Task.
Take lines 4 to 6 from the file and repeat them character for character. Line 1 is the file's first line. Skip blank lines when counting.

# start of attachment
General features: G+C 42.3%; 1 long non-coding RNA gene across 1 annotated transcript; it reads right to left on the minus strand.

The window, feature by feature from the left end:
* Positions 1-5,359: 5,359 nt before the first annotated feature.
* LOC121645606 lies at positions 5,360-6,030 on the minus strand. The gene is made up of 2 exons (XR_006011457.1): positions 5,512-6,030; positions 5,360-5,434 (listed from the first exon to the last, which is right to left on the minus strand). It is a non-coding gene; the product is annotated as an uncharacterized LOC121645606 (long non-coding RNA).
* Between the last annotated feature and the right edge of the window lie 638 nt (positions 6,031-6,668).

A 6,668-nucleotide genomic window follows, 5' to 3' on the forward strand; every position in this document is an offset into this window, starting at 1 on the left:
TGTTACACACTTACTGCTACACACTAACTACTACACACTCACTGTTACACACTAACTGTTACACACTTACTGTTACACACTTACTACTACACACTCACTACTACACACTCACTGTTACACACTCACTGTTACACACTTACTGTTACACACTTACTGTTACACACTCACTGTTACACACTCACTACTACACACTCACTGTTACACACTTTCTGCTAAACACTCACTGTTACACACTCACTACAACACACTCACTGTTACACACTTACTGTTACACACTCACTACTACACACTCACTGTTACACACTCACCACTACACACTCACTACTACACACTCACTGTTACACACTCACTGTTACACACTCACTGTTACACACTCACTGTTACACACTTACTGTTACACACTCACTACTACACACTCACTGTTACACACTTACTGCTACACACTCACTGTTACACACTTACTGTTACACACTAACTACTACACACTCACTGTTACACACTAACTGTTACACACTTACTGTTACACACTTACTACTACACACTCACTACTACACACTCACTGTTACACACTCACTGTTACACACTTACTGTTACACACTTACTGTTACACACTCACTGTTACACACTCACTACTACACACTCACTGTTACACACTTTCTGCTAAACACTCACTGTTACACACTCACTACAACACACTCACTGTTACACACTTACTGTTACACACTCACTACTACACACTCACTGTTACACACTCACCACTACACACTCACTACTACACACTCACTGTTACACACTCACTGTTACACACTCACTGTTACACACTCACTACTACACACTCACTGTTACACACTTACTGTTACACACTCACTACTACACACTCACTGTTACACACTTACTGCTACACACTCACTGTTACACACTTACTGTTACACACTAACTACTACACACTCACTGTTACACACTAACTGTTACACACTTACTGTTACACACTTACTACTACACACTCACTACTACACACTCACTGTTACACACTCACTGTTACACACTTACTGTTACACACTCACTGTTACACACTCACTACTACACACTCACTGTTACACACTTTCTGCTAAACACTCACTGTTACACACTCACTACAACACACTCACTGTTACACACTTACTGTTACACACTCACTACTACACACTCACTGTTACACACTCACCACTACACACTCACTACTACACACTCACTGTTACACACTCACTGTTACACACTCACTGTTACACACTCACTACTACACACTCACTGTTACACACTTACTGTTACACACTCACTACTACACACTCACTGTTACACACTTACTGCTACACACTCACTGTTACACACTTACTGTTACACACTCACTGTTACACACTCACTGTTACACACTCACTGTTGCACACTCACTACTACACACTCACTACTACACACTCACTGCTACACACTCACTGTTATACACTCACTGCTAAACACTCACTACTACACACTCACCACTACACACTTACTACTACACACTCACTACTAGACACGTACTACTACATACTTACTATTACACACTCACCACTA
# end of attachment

* LOC121645606 lies at positions 5,360-6,030 on the minus strand. The gene is made up of 2 exons (XR_006011457.1): positions 5,512-6,030; positions 5,360-5,434 (listed from the first exon to the last, which is right to left on the minus strand). It is a non-coding gene; the product is annotated as an uncharacterized LOC121645606 (long non-coding RNA).
* Between the last annotated feature and the right edge of the window lie 638 nt (positions 6,031-6,668).

A 6,668-nucleotide genomic window follows, 5' to 3' on the forward strand; every position in this document is an offset into this window, starting at 1 on the left: